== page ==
The ISA performed on the plant trait matrices highlighted trait categories which were filtered whether by primary or secondary forest conditions (Table 3). Primary forest plots were characterised by phanerophytes with large leaves (40 to 200 cm2), reproducing with sarcochorous diaspores (Syzygium staudtii, Carapa grandiflora, Schefflera mannii, Allophylus bullatus, Podocarpus latifolius, Pittosporum viridiflorum and Pavetta hookeriana), that is, diaspores with fleshy parts, adapted to endozoochory. The fruits of these species were known to attract birds and/or small rodents. Primary forest hosted mainly submountain and lower mountain species. The spatial distributions of these species were limited to a narrowed geographic area (Cameroon, East Africa, Guineo-Congolian areas).
Secondary forest plots were characterized by geophytes (Pteridium aquilinum) and chamaephytes (Alchemilla sp.) able to propagate vegetatively and to resist to disturbances (bush fire) or survive under grazing pressure. The tree and shrub layers of the secondary forests were often dominated by the barochorous species, Gnidia glauca, explaining this significant trait in the ISA. Other secondary forest species used animal vectors (epizoochory) or wind (pogonochore diaspores producing plumed appendages) to disperse. Species in secondary forest plots were able to occur in a wide range of altitudinal levels and biogeographic areas (multiregional African, afro-tropical mountain species).
Species richness and some variables between primary and secondary forest plots
The mean (±1SE) species richness per plot was 45.5 (±2.4) and 44.1 (±1.5) in primary and secondary forests, respectively (Table 4). Only tree species richness showed significant differences (Z=-5.307; p < 0.001) between the two types of forests.
The total plot species richness was influenced positively by tree density and human population density and negatively by deforestation (Table 5). The tree species richness decreased along the elevation gradient and increased with the area of primary forest neighbouring plots (Table 5). The herb species richness increased with human population density and secondary forest area in the neighbouring landscape.
Table 6 shows mean values of local and landscape variables in primary (n=40) and secondary (n=62) forest plots. The maximum height of vegetation and density of trees were respectively 19.42 m, 101 stems/ha in primary forest and 11.93 m, 36 stems/ha in secondary forest and show significant difference (p<0.001). Anthropogenic activities were high in primary forest as shown by the number of rodent trap (p<0.05) and the proximity of villages.
Forests generally become fragmented through intensification of human activities. The results of this study suggested cropland and pasture expansion as the major reasons for the observed fragmentation along with high dependence on forest resources such as thinning, bee keeping and hunting (Uddina et al., 2015). In fact, Momo et al. (2012) show that between 1978 and 2007, the number of forest fragments increased from 2627 to 5183, their average area decreased from 7.4 to 1.8 ha, and perimeter from 912 to 446 m, and the forest fragmentation index increased by 285.7%, so despite the recent progression of forest cover (since the year 2001), the proportion of ancient forest has continuously decreased from 1978 to 2007, indicating that deforestation is still ongoing. The loss of forest is particularly serious in this mountainous area, because the landscape is fragile with steep slopes and loss of soil cover can mean that recovery of the ecosystem can be very slow or even impossible as in other mountainous zones (Halada, 2010).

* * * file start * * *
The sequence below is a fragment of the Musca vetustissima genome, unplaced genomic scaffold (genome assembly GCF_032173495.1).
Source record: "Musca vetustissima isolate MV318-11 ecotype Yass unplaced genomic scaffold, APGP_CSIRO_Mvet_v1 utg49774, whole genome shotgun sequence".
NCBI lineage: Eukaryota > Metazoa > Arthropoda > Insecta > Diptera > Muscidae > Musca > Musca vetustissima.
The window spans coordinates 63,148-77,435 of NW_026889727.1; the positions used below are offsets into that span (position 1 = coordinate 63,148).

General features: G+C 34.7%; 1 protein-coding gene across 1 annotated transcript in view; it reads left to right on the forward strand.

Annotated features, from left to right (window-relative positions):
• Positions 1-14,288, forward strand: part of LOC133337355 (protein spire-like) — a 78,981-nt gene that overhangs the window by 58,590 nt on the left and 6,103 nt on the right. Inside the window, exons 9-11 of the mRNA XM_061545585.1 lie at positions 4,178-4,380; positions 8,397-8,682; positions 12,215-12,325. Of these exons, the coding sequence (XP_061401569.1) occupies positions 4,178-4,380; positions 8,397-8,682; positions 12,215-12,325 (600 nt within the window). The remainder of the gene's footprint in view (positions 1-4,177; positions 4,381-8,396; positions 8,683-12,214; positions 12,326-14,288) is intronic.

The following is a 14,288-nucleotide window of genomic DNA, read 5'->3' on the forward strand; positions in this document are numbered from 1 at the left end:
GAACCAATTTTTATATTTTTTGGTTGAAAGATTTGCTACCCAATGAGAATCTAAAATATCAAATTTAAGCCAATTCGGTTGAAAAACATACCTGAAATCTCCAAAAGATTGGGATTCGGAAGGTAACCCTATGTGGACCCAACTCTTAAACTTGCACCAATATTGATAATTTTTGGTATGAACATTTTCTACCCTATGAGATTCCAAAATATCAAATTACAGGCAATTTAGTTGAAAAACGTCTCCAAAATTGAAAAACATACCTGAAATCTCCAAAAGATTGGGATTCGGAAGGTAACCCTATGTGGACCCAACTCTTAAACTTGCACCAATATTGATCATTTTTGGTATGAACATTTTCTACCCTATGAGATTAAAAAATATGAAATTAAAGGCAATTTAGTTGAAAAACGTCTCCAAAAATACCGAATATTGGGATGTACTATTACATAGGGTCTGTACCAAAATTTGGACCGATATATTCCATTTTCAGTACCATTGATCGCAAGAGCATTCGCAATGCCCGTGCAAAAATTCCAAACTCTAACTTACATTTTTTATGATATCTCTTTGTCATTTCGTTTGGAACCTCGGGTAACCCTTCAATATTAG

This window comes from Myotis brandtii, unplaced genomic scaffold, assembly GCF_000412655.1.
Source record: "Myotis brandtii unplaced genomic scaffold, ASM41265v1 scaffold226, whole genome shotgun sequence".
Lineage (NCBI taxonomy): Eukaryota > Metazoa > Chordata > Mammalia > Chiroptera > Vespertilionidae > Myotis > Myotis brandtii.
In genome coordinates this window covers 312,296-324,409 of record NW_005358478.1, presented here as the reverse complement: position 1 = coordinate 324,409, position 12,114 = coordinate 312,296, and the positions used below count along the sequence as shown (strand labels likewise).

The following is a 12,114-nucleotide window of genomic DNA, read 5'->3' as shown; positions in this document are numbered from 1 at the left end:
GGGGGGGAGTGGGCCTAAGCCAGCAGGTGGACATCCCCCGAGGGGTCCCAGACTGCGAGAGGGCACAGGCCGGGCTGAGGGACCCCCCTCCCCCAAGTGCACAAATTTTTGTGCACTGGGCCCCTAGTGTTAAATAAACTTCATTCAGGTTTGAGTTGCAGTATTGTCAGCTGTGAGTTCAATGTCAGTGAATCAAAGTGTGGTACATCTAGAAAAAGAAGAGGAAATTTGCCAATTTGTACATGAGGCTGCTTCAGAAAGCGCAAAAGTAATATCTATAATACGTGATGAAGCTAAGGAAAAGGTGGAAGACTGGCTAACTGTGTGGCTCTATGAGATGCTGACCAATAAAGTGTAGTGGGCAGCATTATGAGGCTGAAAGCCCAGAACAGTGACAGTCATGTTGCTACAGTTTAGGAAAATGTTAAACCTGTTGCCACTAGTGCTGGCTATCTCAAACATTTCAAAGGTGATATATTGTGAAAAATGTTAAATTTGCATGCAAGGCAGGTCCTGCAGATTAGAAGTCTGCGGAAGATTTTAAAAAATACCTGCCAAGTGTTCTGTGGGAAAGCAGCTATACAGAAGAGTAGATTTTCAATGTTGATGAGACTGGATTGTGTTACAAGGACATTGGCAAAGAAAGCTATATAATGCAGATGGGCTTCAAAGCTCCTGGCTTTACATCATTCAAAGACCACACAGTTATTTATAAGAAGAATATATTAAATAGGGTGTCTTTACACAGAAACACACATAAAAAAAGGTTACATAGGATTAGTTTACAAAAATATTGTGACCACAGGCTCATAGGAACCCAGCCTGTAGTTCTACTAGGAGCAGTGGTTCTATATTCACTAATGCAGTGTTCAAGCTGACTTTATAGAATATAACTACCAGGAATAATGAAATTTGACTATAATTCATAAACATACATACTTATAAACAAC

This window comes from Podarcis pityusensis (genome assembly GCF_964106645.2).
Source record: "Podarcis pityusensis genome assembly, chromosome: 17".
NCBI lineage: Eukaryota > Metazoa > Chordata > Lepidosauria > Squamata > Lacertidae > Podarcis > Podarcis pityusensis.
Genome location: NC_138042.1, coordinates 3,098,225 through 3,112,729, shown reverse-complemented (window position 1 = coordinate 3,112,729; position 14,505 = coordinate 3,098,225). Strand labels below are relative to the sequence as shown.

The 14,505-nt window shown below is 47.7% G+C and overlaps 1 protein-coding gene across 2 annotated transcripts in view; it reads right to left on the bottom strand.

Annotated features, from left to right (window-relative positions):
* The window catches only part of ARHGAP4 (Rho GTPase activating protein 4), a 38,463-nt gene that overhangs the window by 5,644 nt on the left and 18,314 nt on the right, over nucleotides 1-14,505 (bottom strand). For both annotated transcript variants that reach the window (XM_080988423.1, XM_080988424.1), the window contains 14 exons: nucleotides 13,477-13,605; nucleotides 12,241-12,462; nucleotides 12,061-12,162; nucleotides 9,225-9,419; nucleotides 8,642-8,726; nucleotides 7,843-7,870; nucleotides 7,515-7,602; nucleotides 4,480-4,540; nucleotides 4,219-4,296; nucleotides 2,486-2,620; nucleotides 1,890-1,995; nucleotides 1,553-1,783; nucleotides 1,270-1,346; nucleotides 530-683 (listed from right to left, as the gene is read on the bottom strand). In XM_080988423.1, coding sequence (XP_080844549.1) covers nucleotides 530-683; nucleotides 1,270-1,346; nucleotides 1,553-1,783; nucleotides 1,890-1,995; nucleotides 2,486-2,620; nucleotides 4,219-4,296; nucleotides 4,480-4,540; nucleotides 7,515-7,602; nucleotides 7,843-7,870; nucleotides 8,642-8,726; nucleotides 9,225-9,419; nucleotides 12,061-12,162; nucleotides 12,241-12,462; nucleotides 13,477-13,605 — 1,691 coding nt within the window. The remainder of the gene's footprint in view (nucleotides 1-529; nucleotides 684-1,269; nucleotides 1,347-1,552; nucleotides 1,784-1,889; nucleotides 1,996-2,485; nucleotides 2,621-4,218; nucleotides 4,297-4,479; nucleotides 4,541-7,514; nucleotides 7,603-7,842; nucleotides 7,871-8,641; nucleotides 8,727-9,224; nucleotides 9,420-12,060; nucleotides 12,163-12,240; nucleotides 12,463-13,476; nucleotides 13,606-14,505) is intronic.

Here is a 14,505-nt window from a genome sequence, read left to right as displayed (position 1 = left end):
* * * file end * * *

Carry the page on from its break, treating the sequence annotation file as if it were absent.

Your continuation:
The ordination diagram of plots separates at first, the oldest forests inherited from primary formations on one side, and on the other side, secondary forest and shrub recolonization of fallow and savanna. In the study zone, 63.1% of species are common to the different types of forests while Zapfack et al. (2002) showed that the primary and secondary forests have only 42% of similarity in terms of species composition. Where forest plants are present in secondary as well as primary forests, it can be assumed that they colonised the secondary forest sites from the primary forests andhedgerows that surround most fields. Why have some forest plants been so successful in colonising secondary forests from source populations in primary forests? To answer this question, let us consider the different land-use histories of primary and secondary forests. Clearing of the original forests, combined with the sustained use of a site for agriculture for the better part of a century, would eliminate the forest plants present at the time of clearing. Thus, when a farm field is abandoned, primary forest plants can colonise it only if they can get there from nearby forests (Lôbo et al., 2011). The re-growing secondary forest has significantly altered forest structure and often significantly altered canopy species composition as well, as compared to the original forest. So, there is really no more primary forest on Mount Oku. In fact, the primary nature of tropical forests is also quite debated because many studies show the existence of very ancient human traces in these forests (Denevan, 1992).